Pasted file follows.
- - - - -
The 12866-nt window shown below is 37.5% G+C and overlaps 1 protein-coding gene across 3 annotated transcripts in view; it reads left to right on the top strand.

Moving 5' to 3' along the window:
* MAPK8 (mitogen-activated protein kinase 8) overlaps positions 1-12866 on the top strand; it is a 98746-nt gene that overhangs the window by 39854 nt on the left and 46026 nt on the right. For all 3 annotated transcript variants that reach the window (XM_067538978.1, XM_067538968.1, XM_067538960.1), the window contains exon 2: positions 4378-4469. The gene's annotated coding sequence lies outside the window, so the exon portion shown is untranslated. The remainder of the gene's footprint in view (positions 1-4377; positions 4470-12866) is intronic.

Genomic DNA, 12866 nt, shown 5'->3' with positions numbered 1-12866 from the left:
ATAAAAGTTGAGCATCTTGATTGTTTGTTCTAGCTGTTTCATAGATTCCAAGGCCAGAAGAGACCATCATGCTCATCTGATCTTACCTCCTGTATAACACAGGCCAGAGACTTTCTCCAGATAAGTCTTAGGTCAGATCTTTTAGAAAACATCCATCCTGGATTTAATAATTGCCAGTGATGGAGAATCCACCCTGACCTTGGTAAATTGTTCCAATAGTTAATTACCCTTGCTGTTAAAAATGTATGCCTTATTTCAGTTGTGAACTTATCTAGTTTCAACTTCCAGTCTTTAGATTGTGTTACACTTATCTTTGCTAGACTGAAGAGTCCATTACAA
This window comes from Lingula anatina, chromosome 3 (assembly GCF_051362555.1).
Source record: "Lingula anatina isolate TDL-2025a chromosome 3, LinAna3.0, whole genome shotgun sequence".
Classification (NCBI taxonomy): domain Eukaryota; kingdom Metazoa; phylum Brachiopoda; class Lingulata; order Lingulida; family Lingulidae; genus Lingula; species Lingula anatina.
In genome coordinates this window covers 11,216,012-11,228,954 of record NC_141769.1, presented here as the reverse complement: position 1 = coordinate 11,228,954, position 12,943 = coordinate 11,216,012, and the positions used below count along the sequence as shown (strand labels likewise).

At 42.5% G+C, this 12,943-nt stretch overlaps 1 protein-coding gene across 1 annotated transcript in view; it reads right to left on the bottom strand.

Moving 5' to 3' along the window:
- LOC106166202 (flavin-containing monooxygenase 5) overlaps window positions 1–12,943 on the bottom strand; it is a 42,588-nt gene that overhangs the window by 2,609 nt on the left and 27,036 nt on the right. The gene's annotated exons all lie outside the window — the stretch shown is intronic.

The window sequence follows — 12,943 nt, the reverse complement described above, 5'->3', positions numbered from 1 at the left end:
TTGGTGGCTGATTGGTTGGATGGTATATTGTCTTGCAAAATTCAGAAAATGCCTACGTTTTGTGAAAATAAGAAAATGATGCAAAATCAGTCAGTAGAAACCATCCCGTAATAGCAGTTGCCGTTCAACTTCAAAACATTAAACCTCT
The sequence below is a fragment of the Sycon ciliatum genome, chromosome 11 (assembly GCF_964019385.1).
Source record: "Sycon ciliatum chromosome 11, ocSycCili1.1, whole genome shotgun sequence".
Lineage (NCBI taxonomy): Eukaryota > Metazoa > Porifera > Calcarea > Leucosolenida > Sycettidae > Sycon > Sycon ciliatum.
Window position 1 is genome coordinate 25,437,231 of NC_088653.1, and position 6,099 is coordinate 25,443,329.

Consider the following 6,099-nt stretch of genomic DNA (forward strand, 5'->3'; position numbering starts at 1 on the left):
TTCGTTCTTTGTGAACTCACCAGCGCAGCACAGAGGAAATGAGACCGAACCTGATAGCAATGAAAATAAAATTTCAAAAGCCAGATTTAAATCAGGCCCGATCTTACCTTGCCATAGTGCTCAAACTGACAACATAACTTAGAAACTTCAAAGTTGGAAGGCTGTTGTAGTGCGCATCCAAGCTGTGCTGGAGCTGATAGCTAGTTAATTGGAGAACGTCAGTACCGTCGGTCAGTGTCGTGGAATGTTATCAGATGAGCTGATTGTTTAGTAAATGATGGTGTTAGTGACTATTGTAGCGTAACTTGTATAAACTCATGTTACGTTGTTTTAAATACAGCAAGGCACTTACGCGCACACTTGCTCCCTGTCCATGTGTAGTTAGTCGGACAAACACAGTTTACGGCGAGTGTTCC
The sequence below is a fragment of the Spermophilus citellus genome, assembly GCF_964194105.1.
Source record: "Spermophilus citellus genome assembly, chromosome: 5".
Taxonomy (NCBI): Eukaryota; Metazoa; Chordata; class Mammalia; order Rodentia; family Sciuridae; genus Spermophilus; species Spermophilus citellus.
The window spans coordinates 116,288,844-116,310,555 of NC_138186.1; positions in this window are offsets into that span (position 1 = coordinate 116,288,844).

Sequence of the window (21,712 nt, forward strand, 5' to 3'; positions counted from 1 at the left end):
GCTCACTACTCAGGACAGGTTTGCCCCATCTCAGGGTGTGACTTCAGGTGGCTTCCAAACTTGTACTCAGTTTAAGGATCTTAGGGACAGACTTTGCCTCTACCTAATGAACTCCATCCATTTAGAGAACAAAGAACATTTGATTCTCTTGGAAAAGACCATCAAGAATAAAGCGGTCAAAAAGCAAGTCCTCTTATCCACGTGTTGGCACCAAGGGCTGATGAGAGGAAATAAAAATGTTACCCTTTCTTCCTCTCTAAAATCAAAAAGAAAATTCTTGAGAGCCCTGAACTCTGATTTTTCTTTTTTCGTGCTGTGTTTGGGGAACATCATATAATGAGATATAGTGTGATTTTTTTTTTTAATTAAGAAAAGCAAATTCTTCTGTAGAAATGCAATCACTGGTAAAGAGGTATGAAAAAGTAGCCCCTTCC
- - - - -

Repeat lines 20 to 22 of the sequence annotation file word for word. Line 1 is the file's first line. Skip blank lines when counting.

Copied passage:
TTCGTTCTTTGTGAACTCACCAGCGCAGCACAGAGGAAATGAGACCGAACCTGATAGCAATGAAAATAAAATTTCAAAAGCCAGATTTAAATCAGGCCCGATCTTACCTTGCCATAGTGCTCAAACTGACAACATAACTTAGAAACTTCAAAGTTGGAAGGCTGTTGTAGTGCGCATCCAAGCTGTGCTGGAGCTGATAGCTAGTTAATTGGAGAACGTCAGTACCGTCGGTCAGTGTCGTGGAATGTTATCAGATGAGCTGATTGTTTAGTAAATGATGGTGTTAGTGACTATTGTAGCGTAACTTGTATAAACTCATGTTACGTTGTTTTAAATACAGCAAGGCACTTACGCGCACACTTGCTCCCTGTCCATGTGTAGTTAGTCGGACAAACACAGTTTACGGCGAGTGTTCC
The sequence below is a fragment of the Spermophilus citellus genome, assembly GCF_964194105.1.
Source record: "Spermophilus citellus genome assembly, chromosome: 5".